August at Twenty-Two (2023)

August at Twenty-Two (2023)

A clever, queer spin on post-college disillusionment led by an endearingly annoying main character



United States of America
Drama, Romance
Adrian Burke, Ali Edwards, Clay Singer
86 min


Girl leaves boy for his girl, you love to see it.

What it's about

Cal is straddling the post-college path of an unemployed actor when her childhood best friend (and massive crush) moves back in town, together with his girlfriend.

The take

Sophia Castuera's first feature after two indie shorts seems like a low-key affair, but it fits neatly into a canon of post-mumblecore, or a Gen Z mumblecore. It features a fumbling protagonist named Cal and played by Ali Edwards (who also wrote the script), a wanna-be actress fresh out of college who finds herself stuck between two people. Not just any people, but her childhood best friend Jay and his long-term girlfriend Emily. August at Twenty Two queers the love triangle trope and makes the most of the characters' anxieties, their hopes, and awkward daily sacrifices to climb up into each other's good books. Appearances are key, of course, since everyone's delightfully immature. The good thing is that the film knows all this very well and even sneaks a post-ironic hint or two. That said, its self-assurance is also its Achilles heel: you cannot convince me that twenty two year olds would call each other often enough to have voicemail.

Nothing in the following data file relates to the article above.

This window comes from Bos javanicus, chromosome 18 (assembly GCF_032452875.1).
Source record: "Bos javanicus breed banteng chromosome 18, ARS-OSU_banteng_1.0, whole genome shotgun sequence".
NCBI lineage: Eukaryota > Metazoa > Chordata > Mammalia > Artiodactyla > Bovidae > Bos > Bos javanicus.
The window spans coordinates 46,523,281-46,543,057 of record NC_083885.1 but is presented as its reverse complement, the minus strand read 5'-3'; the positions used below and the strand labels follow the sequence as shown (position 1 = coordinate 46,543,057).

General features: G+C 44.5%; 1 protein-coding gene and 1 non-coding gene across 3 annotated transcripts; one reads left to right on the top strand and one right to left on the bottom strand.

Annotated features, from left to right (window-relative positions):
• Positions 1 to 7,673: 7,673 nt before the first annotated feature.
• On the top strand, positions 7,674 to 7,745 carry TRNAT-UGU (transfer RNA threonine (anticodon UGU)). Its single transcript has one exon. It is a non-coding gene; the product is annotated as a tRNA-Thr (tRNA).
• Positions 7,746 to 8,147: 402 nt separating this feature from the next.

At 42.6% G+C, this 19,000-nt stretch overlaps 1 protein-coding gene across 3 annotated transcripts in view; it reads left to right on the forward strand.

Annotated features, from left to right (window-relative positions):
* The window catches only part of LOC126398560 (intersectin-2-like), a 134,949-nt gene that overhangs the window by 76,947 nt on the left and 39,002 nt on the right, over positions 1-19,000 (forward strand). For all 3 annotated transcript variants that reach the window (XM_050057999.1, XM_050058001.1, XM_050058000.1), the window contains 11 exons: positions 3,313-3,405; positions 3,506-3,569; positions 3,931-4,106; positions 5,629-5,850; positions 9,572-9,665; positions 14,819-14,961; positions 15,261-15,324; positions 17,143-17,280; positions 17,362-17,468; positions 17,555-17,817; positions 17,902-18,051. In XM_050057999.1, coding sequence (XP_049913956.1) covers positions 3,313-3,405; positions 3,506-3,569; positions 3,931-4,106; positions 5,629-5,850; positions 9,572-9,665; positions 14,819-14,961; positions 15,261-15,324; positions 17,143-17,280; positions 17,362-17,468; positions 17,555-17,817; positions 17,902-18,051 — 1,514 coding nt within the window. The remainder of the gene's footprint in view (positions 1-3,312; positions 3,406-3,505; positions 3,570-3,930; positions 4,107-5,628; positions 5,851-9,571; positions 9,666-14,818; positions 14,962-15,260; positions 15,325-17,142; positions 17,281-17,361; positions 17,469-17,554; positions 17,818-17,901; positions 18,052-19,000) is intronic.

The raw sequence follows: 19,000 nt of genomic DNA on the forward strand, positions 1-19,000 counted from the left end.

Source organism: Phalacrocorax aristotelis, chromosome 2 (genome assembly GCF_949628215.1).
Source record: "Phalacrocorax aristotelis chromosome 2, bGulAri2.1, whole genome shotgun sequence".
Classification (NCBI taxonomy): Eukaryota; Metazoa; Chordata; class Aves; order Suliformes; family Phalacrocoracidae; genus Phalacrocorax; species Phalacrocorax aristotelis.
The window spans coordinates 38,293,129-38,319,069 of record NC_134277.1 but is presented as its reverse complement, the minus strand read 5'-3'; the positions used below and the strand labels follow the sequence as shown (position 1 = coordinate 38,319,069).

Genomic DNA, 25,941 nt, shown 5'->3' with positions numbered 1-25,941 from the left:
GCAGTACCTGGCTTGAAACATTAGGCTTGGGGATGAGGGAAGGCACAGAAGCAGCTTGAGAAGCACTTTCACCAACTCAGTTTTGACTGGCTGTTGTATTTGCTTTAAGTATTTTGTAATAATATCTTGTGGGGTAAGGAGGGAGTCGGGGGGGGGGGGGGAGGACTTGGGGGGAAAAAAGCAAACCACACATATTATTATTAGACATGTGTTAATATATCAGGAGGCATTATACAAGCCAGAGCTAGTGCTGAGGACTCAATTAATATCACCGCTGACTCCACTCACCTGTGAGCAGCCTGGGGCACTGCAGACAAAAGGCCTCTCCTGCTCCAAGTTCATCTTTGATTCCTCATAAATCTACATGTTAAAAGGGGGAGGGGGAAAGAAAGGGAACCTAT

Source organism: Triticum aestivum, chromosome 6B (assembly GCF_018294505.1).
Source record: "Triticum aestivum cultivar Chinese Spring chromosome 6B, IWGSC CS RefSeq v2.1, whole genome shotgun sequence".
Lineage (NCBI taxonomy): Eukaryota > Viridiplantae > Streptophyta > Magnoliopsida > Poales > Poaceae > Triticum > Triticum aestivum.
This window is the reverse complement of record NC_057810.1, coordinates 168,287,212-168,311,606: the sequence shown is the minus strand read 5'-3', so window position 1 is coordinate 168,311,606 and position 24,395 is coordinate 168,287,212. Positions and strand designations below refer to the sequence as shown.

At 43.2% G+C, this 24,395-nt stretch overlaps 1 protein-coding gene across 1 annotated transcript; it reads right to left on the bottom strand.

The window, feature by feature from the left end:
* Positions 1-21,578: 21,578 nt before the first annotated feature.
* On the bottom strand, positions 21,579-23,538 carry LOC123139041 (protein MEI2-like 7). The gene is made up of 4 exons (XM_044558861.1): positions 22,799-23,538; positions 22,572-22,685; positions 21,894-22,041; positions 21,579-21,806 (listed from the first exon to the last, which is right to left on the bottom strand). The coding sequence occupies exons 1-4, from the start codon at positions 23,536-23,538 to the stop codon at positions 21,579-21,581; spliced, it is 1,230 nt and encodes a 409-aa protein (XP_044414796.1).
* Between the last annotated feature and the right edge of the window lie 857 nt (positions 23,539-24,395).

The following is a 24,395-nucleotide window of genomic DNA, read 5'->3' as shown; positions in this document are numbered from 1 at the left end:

What stands out

Ali Edwards's performance as Cal recalls the early Greta Gerwig in her mumblecore roles with a subtle naivity, tied in with a self-destructive streak. Even though the actress debuted in a short film by Castuera, she is not just a discovery. Instead, in this film, she presents as an involved collaborator. She not only stars in the main role (and is basically on screen almost all the time, playing an unsuccessful actress), but she also is the scriptwriter of August at Twenty Two. No wonder her humor fits the character perfectly and all the embarrassing moments seem well calibrated to include everything that's ineffable about new flings. The will-they-won't-they scenes are particularly strong, as Edwards navigates a murky emotional terrain without her character openly admitting any of it. Under the cover of inarticulate desire, everything is possible.


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